Radio 4 BBC Dementia Month - Have you been affected by dementia?

CraigC

Registered User
Mar 21, 2003
6,630
London
Hi All,

Just passing on a link I came across.

Starting the 7th November, the BBC Radio 4 will be running programs for dementia month. They are looking for input for stories and the issues that people would like to see covered.

http://www.bbc.co.uk/radio4/youandyours/dementia.shtml

Kind Regards
Craig

From the BBC Site -

Starting on November 7th a special month-long series looks at the often devastating effect it can have on people's lives, and those who care for them.

Our panel of experts will examine the causes of some of the 200 different kinds of dementia, including Alzheimer’s and vascular dementia, and who is at risk of developing them. We investigate key issues surrounding care, drug availability and the latest scientific research. We look at the power of memory, the role of music and alternative therapies, and how to tackle challenging behaviour. And we talk to families struggling to cope, as well as couples who feel dementia has made their relationship stronger than ever.

Have you been affected by dementia? Tell us your experiences, and what issues you'd like us to cover. We will be featuring some of your stories within the series.

Also many thanks for the society supporting the program!
You can find out more at:
http://www.alzheimers.org.uk/News_and_Campaigns/News/051027youandyours.htm
 
Last edited:

Sandy

Registered User
Mar 23, 2005
6,847
Hi Craig,

Thanks for that. I find Radio 4 such a wonderful resource for staying informed about all kinds of things.

There is also another series of four programmes which they are doing at the moment called Building a Healthier Britain. The first episode, airing on Tuesday of this week, was on diabetes. The third episode will be on Dementia and it will be broadcast on Tuesday 15th November at 9 pm and again on Wed 16th November at 4.30 pm. After broadcast, the programmes will be availble over the internet:

http://www.bbc.co.uk/radio4/science/buildingahealthierbritain.shtml

The programme on diabetes was really informative, so I hope that's a good indication for the series as a whole.

Many thanks,

Sandy
 

Kathleen

Registered User
Mar 12, 2005
639
65
West Sussex
Thank you Craig and Hazel,

I have just listened to the programme via the link as I am at work when it is broadcast and I found it very interesting.

There was a good mix of information,opinions and personal stories.

I will "tune-in" daily now thanks to Hazel's link

Kathleen
xx
 

Sandy

Registered User
Mar 23, 2005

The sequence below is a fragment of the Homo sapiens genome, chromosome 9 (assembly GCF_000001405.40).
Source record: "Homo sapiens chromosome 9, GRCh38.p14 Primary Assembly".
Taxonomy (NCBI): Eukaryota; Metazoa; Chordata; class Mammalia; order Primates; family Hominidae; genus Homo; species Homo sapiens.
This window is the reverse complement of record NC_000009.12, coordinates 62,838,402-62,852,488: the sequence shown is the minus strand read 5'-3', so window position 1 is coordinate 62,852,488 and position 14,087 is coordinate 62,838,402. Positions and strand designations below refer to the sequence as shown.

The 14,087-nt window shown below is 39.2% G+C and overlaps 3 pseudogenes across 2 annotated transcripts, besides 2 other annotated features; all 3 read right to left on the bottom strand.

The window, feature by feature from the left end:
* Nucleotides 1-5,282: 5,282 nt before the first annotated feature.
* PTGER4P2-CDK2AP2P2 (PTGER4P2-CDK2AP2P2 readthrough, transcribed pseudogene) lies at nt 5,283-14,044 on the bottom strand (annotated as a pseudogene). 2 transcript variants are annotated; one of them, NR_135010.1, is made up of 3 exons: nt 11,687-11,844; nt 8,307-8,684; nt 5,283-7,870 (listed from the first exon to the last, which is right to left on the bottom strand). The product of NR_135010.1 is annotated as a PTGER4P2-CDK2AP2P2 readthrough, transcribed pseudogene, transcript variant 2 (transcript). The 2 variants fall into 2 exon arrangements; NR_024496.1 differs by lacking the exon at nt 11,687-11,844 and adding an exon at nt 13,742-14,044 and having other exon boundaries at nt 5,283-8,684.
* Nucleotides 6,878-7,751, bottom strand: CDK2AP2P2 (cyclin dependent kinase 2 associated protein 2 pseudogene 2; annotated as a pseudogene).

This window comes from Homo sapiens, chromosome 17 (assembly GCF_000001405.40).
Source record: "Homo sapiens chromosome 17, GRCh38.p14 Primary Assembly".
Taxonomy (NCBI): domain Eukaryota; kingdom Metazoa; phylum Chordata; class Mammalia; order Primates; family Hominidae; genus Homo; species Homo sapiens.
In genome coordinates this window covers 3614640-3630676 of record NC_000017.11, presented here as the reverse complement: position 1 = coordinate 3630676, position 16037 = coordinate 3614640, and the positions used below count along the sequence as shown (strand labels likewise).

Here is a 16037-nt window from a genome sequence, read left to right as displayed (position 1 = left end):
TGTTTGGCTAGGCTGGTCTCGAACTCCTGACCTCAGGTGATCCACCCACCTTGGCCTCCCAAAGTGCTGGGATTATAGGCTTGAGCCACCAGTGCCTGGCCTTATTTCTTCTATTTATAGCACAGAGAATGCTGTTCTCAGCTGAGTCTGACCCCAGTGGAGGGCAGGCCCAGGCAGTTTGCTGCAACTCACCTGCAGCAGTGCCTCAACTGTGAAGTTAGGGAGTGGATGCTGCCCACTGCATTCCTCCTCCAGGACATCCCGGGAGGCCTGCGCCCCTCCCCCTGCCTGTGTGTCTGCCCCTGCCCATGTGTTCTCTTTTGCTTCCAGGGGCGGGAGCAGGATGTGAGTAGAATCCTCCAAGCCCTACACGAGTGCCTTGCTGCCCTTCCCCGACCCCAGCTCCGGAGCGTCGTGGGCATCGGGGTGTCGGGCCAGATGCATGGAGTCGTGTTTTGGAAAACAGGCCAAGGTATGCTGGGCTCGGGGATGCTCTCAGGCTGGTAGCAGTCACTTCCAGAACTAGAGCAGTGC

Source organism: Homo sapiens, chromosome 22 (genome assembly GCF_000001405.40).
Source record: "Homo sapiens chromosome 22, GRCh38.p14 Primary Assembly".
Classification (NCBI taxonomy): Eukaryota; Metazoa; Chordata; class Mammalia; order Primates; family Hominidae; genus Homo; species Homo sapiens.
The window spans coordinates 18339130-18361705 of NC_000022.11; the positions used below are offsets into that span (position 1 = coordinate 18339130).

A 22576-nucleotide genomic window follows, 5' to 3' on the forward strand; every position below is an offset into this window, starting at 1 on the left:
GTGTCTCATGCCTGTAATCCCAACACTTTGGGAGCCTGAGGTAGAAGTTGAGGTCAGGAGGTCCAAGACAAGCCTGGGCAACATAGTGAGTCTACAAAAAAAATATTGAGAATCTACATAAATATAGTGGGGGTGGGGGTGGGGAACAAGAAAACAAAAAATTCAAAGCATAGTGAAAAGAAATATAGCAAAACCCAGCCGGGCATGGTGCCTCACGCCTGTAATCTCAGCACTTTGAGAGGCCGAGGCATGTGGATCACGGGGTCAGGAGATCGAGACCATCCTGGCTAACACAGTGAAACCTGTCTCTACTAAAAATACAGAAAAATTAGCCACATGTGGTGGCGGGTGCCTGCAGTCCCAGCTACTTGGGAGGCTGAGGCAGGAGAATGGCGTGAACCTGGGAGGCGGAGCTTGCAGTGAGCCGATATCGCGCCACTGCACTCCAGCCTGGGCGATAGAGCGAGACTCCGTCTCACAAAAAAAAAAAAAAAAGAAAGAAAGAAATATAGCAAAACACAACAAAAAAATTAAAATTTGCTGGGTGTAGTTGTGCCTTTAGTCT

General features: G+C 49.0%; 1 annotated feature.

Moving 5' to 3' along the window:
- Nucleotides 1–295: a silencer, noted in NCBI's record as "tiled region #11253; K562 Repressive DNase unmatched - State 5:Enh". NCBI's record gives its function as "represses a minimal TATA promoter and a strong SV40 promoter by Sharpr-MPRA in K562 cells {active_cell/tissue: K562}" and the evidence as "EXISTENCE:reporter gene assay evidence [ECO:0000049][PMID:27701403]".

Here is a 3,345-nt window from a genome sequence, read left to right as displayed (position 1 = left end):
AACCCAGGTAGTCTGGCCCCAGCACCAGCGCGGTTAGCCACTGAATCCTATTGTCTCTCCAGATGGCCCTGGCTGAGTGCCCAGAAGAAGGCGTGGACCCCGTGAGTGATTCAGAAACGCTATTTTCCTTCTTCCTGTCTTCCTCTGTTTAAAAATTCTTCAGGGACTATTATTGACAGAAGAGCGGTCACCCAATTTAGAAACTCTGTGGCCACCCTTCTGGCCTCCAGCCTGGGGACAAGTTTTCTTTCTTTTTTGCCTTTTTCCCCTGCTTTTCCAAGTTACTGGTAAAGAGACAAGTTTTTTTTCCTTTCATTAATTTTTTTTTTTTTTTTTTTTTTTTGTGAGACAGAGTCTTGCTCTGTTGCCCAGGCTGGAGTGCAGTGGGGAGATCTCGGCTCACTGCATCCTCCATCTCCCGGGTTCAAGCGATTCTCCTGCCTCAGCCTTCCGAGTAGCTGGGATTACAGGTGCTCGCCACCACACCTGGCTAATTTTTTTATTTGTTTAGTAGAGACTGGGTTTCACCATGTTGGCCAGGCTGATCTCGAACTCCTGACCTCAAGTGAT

6,847
Hi Hazel,

I also heard the programme and was similarly impressed. It was a really good mix of personal stories and expert opinion. It was the first time I'd actually heard Barbara Pointon speak on the subject. I thought her comment on her husband's changing attitude towards dancing was really intriguing - the loosening of inhibitions.

If anyone didn't catch it, I would heartily recommend the "Listen Again" feature, thanks for that Hazel. So many of the topics were familiar - like an audio visit to TP.

Take care,

Sandy
 

Rosalind

Registered User
Jul 2, 2005
203
Wiltshire
I found yesterday's Y and Y rather depressing, as the two sufferers they had on were so positive. I particularly admired the man from Scotland with VaD who was involved in a self help group. In contrast, my husband spends a lot of the time being like Kevin the teenager, and would no more attempt self help than fly - self pity yes, but any suggestion as to how his life might be made a bit more enjoyable for both him and those around him is dismissed instantly.

The doctor claimed that nowadays there were so many treatments that could be given, which again could raise false hopes, as Aricept did nothing in our case and nothing else has been offered.

But it is a good thing the subject is being aired.
 

JoJo

Registered User
Sep 25, 2003
38
Shropshire
Rosalind,

Your post really made me smile as my mum, dad and I were one of the family's featured and we were very worried that we had been nothing but negative!

Mum can easily identify with what you have said - Dad has just been put on anti-psychotic drugs after he was violent to her (that was included in the radio 4 interview but whether they'll use it I don't know)

I think what is interesting is that if my dad had known he would get dementia before he became ill he would have been destroyed. But as it was, he was so unlike himself, he was just pleased that it was an illness causing him to be this way and not a fault of his own.

JoJo
 

JoJo

Registered User
Sep 25, 2003
38
Shropshire
Nada,

Thanks for the praise - I've relayed it to Mum and Dad as they are the real stars! If them speaking about their experiences helps one family, they say it has been worth while - although I think Dad just thought Carolyn, the reporter, was a nice woman who'd popped round for a chat! Mum also chuckled at Rosalind's Kevin the teenager analogy - Dad is just like a truculent toddler she says - throwing his toys out of his pram if woe betide anything gets in the way of his daily nap/painting/watching Countdown!

For instance, during the recording of the interview, Dad interrupted a totally unrelated discussion to demand his lunch!